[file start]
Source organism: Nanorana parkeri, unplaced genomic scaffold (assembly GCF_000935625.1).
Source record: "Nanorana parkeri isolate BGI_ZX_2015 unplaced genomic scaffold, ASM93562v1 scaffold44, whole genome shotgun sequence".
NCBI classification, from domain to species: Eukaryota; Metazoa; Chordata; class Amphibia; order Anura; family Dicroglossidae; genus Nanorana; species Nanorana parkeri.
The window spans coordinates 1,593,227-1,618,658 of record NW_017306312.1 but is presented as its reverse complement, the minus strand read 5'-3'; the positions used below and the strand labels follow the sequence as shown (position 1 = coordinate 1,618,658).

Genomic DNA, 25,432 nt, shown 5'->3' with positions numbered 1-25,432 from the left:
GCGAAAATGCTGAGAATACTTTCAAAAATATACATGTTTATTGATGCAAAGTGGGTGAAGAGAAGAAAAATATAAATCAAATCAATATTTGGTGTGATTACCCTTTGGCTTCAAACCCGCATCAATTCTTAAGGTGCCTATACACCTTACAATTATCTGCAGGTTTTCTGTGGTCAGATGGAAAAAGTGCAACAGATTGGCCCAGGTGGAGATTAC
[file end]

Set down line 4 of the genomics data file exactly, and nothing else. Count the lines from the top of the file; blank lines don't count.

The window spans coordinates 1,593,227-1,618,658 of record NW_017306312.1 but is presented as its reverse complement, the minus strand read 5'-3'; the positions used below and the strand labels follow the sequence as shown (position 1 = coordinate 1,618,658).